New ways businesses are using drones in South Africa – like pest control

 ·17 Mar 2024

Drones are being used for various tasks in South Africa, from farming to crime fighting.

Vergelegen wine estate in Somerset West uses drones to deliver beneficial inspectors to control pests in its vineyard.

The aim is to reduce vine disease and produce higher-quality grapes by ensuring that the current 20-25-year-old vineyards can stay healthy for decades.

SkyBugs, which supplies the predatory bugs, and agritech company Aerobotics, which collaborates with a network of drone pilots to disperse the insects, ran the first drone dispersal on the estate last October. Depending on test results, five more dispersals should be concluded in Q1 2024.

The drone releases insects via a motor-driven mechanism equipped with a cartridge and a drawn-out plastic film, which releases the insects onto the vines.

Each flight covers 20 hectares, and a new battery and insect cartridge are inserted when the drone lands.

“The target of these tiny heroes is mealybugs, which spread a disease known as leaf roll virus. This disease is much more apparent in red wine cultivars but also affects white wine cultivars.”

“Leaf roll virus diminishes the quality and volume of the harvest, and eventually, the vines become uneconomic and must be uprooted — yet another burden for a sector already under severe financial constraints.”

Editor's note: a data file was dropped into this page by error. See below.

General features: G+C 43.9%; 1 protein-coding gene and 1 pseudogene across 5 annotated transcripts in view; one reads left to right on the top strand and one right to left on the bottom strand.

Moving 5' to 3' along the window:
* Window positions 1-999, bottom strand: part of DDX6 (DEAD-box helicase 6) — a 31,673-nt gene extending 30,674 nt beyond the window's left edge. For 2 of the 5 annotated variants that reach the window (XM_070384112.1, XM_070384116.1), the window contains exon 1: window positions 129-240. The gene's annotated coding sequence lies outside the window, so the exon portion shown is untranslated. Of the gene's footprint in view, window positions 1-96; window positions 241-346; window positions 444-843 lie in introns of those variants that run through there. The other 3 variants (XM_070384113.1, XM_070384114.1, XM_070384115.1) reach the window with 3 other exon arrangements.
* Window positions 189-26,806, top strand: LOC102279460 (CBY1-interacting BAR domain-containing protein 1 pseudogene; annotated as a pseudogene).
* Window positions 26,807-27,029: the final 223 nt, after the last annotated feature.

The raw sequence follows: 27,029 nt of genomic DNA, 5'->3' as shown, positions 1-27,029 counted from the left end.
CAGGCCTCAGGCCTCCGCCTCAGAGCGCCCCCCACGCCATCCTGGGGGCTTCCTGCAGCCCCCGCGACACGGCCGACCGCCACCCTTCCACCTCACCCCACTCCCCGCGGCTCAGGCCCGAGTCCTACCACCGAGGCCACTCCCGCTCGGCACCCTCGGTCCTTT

Crime fighting

Western Cape Minister of Police Oversight and Community Safety Reagen Allen also gave a drone to the South African National Parks (SANParks) to use on Table Mountain.

This follows a recent handover of drones to the Cape Winelands, Overberg, Garden Route and West Coast District Municipalities. 

“As the Western Cape Government (WCG), we are committed to empowering our partners and stakeholders to assist them with their crime-fighting efforts and bolster their disaster management capabilities,” said Allen.

“This technology will allow SANParks to have greater reach, with an additional ‘eye in the sky’ over our mountain, slopes and hiking trails.” 

The R18,000 drone has a handheld control, an onboard camera, a visual screen and a recording ability.

The Consulate General of the People’s Republic of China donated the drones to help with crime-fighting efforts across the province. 

 “Partnerships are key to the successful fight against crime in Table Mountain National Park, and the donation of a drone by the Western Cape Government is one such key partnership where we can combine our resources to prevent and tackle criminal activities,” said SANParks manager Megan Taplin.

“The drone will also assist us with aerial surveillance and help our rangers during search and rescue operations.”

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